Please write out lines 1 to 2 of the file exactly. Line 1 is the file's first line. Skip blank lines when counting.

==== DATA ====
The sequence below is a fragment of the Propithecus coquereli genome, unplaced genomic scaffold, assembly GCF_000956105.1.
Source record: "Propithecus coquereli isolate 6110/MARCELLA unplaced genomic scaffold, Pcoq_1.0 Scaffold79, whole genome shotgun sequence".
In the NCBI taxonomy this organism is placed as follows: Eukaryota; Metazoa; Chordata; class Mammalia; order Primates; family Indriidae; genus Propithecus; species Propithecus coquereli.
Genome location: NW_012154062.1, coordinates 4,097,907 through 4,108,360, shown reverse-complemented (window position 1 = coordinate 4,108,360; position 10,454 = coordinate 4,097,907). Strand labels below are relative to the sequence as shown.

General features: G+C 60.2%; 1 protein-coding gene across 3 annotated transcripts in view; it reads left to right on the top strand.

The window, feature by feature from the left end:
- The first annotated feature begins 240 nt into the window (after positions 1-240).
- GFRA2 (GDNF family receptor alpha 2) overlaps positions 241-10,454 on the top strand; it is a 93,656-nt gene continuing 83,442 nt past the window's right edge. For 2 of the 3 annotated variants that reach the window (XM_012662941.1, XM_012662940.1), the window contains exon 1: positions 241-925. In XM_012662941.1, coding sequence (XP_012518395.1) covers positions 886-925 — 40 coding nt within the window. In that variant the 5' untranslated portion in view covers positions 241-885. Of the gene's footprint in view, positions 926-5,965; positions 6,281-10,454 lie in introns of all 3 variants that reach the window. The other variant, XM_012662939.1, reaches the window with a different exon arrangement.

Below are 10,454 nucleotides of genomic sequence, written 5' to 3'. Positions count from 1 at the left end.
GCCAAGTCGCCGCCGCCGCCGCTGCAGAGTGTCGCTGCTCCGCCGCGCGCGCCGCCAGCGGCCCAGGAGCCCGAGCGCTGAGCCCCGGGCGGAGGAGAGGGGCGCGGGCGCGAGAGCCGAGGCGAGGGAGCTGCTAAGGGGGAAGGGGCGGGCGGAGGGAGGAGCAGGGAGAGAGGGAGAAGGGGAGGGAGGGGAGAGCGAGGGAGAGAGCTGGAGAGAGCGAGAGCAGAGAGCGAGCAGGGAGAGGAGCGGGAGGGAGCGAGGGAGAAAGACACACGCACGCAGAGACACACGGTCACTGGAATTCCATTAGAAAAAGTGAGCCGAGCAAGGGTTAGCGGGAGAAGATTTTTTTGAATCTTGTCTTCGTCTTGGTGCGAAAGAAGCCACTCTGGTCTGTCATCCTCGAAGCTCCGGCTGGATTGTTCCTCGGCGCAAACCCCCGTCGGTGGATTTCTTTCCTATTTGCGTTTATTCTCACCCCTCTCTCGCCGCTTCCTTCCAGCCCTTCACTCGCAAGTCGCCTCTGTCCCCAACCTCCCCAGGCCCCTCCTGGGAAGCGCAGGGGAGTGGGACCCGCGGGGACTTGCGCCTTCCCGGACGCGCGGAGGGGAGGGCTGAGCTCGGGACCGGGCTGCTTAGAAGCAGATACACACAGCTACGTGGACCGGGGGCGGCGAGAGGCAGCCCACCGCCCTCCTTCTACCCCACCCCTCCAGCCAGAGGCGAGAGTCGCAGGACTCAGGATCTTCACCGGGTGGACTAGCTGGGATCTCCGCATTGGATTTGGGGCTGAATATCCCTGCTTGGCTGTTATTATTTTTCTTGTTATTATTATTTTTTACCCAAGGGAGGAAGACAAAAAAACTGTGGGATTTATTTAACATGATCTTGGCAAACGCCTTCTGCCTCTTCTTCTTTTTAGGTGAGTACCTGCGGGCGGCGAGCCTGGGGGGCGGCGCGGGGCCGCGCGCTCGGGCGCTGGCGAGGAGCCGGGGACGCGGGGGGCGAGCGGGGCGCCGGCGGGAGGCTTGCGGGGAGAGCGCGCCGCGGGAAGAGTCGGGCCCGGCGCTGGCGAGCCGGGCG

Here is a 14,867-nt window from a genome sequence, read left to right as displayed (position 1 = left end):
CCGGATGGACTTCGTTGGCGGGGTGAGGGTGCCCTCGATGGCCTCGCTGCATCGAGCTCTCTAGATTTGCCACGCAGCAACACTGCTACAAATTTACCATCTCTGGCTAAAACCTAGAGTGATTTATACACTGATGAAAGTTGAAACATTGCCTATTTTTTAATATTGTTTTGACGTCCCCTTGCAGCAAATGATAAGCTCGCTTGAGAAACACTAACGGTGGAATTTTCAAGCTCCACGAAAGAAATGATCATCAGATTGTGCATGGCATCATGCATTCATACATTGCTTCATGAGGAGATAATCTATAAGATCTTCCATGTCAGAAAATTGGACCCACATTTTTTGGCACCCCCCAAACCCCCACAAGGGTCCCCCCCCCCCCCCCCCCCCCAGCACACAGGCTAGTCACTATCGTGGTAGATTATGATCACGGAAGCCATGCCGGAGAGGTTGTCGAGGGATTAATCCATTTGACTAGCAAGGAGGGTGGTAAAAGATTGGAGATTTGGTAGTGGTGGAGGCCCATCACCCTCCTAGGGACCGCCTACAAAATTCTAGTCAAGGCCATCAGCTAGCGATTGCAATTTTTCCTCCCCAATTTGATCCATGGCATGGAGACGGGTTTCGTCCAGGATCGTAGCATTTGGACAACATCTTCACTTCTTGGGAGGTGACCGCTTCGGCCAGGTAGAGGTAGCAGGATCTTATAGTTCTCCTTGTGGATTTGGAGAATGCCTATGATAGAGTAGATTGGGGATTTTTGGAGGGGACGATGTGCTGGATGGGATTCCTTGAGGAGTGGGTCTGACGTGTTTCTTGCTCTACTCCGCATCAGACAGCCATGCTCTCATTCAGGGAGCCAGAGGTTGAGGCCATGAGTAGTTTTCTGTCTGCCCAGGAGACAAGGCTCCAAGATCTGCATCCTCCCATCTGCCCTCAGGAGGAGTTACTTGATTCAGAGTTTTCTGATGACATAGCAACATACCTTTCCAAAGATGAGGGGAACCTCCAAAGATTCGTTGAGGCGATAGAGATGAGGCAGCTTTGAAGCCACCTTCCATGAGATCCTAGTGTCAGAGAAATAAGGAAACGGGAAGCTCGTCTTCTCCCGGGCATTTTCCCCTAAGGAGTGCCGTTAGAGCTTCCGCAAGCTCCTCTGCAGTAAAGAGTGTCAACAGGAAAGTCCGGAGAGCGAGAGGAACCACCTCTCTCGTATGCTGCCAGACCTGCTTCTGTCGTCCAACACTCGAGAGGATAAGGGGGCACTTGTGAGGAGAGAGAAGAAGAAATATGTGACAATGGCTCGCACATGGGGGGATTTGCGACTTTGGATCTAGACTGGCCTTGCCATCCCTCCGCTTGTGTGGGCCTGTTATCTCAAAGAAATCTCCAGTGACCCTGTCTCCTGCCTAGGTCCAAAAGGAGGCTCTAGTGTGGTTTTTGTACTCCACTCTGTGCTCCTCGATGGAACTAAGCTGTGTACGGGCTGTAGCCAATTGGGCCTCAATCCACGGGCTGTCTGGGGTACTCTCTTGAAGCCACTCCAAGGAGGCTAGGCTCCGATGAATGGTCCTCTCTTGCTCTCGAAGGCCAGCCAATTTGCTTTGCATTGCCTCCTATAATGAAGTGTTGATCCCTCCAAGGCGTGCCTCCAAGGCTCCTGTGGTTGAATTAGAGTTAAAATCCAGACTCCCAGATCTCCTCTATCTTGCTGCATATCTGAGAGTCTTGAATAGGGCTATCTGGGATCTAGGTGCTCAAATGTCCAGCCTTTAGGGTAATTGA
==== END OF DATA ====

The sequence below is a fragment of the Propithecus coquereli genome, unplaced genomic scaffold, assembly GCF_000956105.1.
Source record: "Propithecus coquereli isolate 6110/MARCELLA unplaced genomic scaffold, Pcoq_1.0 Scaffold79, whole genome shotgun sequence".